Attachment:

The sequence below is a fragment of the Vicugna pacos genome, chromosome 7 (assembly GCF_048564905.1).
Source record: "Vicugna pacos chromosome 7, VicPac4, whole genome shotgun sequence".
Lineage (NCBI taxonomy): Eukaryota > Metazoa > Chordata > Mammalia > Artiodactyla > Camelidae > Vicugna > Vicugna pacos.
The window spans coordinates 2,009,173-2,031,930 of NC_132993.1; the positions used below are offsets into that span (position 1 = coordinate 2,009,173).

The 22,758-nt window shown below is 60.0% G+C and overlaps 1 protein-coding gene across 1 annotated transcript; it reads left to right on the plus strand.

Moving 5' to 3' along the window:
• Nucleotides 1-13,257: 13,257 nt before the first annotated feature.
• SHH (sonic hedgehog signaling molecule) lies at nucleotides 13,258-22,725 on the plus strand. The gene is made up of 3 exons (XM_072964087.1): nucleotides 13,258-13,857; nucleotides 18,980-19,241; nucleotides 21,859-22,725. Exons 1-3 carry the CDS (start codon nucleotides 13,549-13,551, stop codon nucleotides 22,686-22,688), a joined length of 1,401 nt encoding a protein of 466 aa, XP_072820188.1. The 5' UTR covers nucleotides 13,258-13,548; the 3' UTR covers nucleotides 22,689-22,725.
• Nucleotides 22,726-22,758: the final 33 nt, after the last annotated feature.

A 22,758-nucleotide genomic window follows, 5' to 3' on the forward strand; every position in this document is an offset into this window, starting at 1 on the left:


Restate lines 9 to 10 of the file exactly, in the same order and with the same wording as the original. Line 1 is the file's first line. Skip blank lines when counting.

• Nucleotides 22,726-22,758: the final 33 nt, after the last annotated feature.

A 22,758-nucleotide genomic window follows, 5' to 3' on the forward strand; every position in this document is an offset into this window, starting at 1 on the left: